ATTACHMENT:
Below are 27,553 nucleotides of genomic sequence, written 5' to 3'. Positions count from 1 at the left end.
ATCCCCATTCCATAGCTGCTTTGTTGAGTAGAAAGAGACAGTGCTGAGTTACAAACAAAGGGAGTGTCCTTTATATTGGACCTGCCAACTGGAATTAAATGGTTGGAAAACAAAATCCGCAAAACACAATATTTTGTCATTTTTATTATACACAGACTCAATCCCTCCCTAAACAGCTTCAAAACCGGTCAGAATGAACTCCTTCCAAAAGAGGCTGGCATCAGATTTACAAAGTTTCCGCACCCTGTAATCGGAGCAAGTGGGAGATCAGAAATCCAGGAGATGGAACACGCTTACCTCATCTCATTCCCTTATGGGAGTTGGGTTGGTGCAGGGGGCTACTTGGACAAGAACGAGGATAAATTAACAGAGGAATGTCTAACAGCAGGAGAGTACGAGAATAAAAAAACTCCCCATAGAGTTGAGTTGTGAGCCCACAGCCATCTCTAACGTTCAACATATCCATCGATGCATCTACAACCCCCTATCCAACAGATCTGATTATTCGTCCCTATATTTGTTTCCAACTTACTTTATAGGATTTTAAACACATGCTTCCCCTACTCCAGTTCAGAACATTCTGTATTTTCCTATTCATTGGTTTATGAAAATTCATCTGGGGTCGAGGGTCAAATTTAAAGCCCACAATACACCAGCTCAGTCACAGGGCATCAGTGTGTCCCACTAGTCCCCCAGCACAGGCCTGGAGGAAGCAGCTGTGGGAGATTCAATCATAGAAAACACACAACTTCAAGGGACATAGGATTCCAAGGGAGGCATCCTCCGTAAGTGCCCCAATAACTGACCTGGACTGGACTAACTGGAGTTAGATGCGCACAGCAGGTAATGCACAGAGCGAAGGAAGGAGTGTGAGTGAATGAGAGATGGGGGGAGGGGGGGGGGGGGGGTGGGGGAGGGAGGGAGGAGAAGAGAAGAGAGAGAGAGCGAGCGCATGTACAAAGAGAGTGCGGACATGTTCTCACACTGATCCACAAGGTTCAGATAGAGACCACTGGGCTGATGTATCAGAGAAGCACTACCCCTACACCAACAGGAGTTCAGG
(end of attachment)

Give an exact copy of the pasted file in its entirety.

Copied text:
Below are 27,553 nucleotides of genomic sequence, written 5' to 3'. Positions count from 1 at the left end.
ATCCCCATTCCATAGCTGCTTTGTTGAGTAGAAAGAGACAGTGCTGAGTTACAAACAAAGGGAGTGTCCTTTATATTGGACCTGCCAACTGGAATTAAATGGTTGGAAAACAAAATCCGCAAAACACAATATTTTGTCATTTTTATTATACACAGACTCAATCCCTCCCTAAACAGCTTCAAAACCGGTCAGAATGAACTCCTTCCAAAAGAGGCTGGCATCAGATTTACAAAGTTTCCGCACCCTGTAATCGGAGCAAGTGGGAGATCAGAAATCCAGGAGATGGAACACGCTTACCTCATCTCATTCCCTTATGGGAGTTGGGTTGGTGCAGGGGGCTACTTGGACAAGAACGAGGATAAATTAACAGAGGAATGTCTAACAGCAGGAGAGTACGAGAATAAAAAAACTCCCCATAGAGTTGAGTTGTGAGCCCACAGCCATCTCTAACGTTCAACATATCCATCGATGCATCTACAACCCCCTATCCAACAGATCTGATTATTCGTCCCTATATTTGTTTCCAACTTACTTTATAGGATTTTAAACACATGCTTCCCCTACTCCAGTTCAGAACATTCTGTATTTTCCTATTCATTGGTTTATGAAAATTCATCTGGGGTCGAGGGTCAAATTTAAAGCCCACAATACACCAGCTCAGTCACAGGGCATCAGTGTGTCCCACTAGTCCCCCAGCACAGGCCTGGAGGAAGCAGCTGTGGGAGATTCAATCATAGAAAACACACAACTTCAAGGGACATAGGATTCCAAGGGAGGCATCCTCCGTAAGTGCCCCAATAACTGACCTGGACTGGACTAACTGGAGTTAGATGCGCACAGCAGGTAATGCACAGAGCGAAGGAAGGAGTGTGAGTGAATGAGAGATGGGGGGAGGGGGGGGGGGGGGGTGGGGGAGGGAGGGAGGAGAAGAGAAGAGAGAGAGAGCGAGCGCATGTACAAAGAGAGTGCGGACATGTTCTCACACTGATCCACAAGGTTCAGATAGAGACCACTGGGCTGATGTATCAGAGAAGCACTACCCCTACACCAACAGGAGTTCAGG